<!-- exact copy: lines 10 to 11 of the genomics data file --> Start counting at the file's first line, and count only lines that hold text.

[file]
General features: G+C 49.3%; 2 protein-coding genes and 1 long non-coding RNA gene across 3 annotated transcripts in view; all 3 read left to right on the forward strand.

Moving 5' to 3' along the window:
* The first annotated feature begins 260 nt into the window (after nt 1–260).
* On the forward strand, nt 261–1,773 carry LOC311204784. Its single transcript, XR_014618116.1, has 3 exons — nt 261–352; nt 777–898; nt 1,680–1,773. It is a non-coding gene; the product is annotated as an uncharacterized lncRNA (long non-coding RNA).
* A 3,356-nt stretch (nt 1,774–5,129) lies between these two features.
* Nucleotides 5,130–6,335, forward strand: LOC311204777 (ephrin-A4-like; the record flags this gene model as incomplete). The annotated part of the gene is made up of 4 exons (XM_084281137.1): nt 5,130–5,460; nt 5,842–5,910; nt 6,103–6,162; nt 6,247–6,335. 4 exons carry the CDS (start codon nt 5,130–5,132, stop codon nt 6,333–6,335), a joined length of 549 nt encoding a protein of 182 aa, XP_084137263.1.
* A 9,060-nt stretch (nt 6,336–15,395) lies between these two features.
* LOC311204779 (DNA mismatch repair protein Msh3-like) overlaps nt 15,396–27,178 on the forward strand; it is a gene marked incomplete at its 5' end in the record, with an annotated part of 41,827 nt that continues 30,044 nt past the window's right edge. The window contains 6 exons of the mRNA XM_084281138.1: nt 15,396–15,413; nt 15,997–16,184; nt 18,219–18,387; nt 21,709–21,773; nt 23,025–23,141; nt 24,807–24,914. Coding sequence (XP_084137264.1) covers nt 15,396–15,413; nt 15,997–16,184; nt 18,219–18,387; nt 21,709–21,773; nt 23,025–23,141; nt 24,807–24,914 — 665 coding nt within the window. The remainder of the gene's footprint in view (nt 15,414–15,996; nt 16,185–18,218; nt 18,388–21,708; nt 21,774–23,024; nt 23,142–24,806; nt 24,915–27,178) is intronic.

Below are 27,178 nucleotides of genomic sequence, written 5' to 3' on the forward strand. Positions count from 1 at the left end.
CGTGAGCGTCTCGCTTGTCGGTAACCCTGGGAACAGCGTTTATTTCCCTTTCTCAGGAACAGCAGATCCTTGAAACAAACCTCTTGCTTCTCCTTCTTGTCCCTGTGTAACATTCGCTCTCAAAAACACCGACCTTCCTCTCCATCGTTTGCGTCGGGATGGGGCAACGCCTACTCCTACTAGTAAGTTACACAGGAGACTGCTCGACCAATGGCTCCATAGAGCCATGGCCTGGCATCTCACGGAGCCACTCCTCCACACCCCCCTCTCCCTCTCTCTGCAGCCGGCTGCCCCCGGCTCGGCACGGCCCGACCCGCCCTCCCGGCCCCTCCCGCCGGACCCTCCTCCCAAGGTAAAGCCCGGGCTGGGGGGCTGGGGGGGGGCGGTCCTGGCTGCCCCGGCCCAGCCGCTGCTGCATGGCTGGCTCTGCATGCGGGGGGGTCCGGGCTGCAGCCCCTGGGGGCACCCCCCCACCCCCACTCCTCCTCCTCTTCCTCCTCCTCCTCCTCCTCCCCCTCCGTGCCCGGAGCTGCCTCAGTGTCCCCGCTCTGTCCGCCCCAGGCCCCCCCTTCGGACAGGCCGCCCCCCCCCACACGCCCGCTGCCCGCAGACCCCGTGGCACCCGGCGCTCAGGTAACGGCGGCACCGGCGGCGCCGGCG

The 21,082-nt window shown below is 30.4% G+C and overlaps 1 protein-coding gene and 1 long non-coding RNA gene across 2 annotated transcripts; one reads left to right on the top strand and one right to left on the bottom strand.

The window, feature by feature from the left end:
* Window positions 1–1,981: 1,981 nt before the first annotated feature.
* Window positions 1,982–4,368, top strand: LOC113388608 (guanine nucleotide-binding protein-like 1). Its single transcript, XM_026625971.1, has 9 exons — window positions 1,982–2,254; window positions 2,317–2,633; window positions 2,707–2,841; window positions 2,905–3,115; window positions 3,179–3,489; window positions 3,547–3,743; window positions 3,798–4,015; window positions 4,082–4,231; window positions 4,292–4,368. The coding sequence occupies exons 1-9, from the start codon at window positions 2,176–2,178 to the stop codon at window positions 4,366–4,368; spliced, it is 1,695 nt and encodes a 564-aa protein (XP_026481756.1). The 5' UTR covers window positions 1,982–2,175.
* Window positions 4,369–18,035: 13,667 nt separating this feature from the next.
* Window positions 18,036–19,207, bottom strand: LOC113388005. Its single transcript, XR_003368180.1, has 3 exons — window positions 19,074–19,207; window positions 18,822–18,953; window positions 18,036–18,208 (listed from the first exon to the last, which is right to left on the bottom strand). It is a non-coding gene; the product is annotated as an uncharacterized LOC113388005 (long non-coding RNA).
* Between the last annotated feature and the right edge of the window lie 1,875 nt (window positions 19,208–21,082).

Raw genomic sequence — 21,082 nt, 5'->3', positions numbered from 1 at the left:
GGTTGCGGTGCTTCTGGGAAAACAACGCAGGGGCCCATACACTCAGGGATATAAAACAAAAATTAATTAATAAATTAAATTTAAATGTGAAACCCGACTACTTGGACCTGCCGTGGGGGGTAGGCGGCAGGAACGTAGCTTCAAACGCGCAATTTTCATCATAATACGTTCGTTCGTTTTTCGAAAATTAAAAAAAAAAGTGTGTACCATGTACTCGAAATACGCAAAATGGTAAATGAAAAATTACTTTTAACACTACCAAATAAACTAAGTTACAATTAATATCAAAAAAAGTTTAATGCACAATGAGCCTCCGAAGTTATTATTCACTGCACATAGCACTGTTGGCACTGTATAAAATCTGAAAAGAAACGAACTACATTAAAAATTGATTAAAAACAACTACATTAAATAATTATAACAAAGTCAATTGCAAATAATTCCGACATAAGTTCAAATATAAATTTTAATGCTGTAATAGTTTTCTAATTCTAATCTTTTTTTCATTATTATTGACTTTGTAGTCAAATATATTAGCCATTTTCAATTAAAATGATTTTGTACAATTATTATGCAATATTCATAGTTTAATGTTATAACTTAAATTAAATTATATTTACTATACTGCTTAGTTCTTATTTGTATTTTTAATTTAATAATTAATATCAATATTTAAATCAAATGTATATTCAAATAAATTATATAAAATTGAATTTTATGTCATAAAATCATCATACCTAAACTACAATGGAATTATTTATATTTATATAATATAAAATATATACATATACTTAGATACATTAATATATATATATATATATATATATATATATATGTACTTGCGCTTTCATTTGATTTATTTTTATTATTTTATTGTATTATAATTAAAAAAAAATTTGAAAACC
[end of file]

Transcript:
CGTGAGCGTCTCGCTTGTCGGTAACCCTGGGAACAGCGTTTATTTCCCTTTCTCAGGAACAGCAGATCCTTGAAACAAACCTCTTGCTTCTCCTTCTTGTCCCTGTGTAACATTCGCTCTCAAAAACACCGACCTTCCTCTCCATCGTTTGCGTCGGGATGGGGCAACGCCTACTCCTACTAGTAAGTTACACAGGAGACTGCTCGACCAATGGCTCCATAGAGCCATGGCCTGGCATCTCACGGAGCCACTCCTCCACACCCCCCTCTCCCTCTCTCTGCAGCCGGCTGCCCCCGGCTCGGCACGGCCCGACCCGCCCTCCCGGCCCCTCCCGCCGGACCCTCCTCCCAAGGTAAAGCCCGGGCTGGGGGGCTGGGGGGGGGCGGTCCTGGCTGCCCCGGCCCAGCCGCTGCTGCATGGCTGGCTCTGCATGCGGGGGGGTCCGGGCTGCAGCCCCTGGGGGCACCCCCCCACCCCCACTCCTCCTCCTCTTCCTCCTCCTCCTCCTCCTCCCCCTCCGTGCCCGGAGCTGCCTCAGTGTCCCCGCTCTGTCCGCCCCAGGCCCCCCCTTCGGACAGGCCGCCCCCCCCCACACGCCCGCTGCCCGCAGACCCCGTGGCACCCGGCGCTCAGGTAACGGCGGCACCGGCGGCGCCGGCG

The 21,082-nt window shown below is 30.4% G+C and overlaps 1 protein-coding gene and 1 long non-coding RNA gene across 2 annotated transcripts; one reads left to right on the top strand and one right to left on the bottom strand.